The first grant was to hire a technical writer and produce an installation manual for distributors; the second for key management staff to complete a six-month APICS Certification course in Supply Chain Management; and the third for Callum Baird to attend the “Lead to Succeed” programme where he won the integrity coaching overall award.

Abel received the Investors in People Accreditation for meeting the criteria of the International Standard for effective people and business practices.

“We put our key software management staff on the APICS course and the certification did wonders for their understanding, especially when they are communicating with our ERP consultants who are on site installing the software,” says Mattsen.

“Abel conforms to the worldwide APICS standards for Supply Chain Management, and Production and Inventory Management, and therefore provides exceptional customer service and confidence.”

Abel became a founding member of iTEC (IT Export Cluster) on the North Shore, and ATEED organised a facilitator and presentations on specialist areas such as exporting, intellectual property, human resources, sales and marketing, governance and strategic planning.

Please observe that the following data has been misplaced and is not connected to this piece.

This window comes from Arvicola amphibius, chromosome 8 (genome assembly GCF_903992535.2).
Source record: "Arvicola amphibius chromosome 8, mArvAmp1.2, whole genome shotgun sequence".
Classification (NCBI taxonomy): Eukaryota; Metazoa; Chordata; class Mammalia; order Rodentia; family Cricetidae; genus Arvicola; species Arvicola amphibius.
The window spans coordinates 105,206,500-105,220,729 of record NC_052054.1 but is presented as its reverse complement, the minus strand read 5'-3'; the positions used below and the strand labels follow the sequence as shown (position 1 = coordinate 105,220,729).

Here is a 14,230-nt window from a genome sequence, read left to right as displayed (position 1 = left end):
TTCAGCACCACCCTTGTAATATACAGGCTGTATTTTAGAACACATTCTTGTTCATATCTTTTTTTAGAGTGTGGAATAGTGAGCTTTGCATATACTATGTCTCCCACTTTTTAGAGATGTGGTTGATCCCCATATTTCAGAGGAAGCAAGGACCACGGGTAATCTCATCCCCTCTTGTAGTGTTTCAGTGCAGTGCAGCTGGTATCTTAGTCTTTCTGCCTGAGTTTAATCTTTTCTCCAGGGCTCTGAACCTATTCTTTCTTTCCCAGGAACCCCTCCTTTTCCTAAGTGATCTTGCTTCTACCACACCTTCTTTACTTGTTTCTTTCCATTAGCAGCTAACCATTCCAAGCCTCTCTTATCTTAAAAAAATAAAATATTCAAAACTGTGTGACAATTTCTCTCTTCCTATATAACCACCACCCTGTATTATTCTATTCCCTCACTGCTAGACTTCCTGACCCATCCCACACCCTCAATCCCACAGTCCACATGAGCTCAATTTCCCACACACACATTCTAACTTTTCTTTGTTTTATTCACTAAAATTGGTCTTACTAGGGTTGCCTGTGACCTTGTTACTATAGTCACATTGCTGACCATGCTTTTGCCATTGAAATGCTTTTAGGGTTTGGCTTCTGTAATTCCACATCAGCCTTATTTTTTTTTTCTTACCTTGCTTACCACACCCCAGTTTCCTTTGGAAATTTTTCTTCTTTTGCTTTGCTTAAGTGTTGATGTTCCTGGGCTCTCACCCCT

ATEED has provided Abel with vital networking opportunities and business connections, including NZTE, and it organised a meeting with two prominent businesses, which are already operating in the United States market. These companies were happy to share professional services contacts and market knowledge with Abel.

ATEED also arranged for Abel to participate in San Diego University’s executive MBA programme which resulted in free market research.

Mattsen says “the research confirmed what we thought and highlighted areas we needed to focus on for further expansion into the US. The research provided us a list and breakdown of potential distribution partners, and the demographics - even one of the MBA attendees is interested in taking a distributorship.

“ATEED helped us with training, contacts, working smarter and growing the business. They understand our business and product and they have become a valued partner. They even pass possible new clients our way when they believe there will be a good fit,” she says.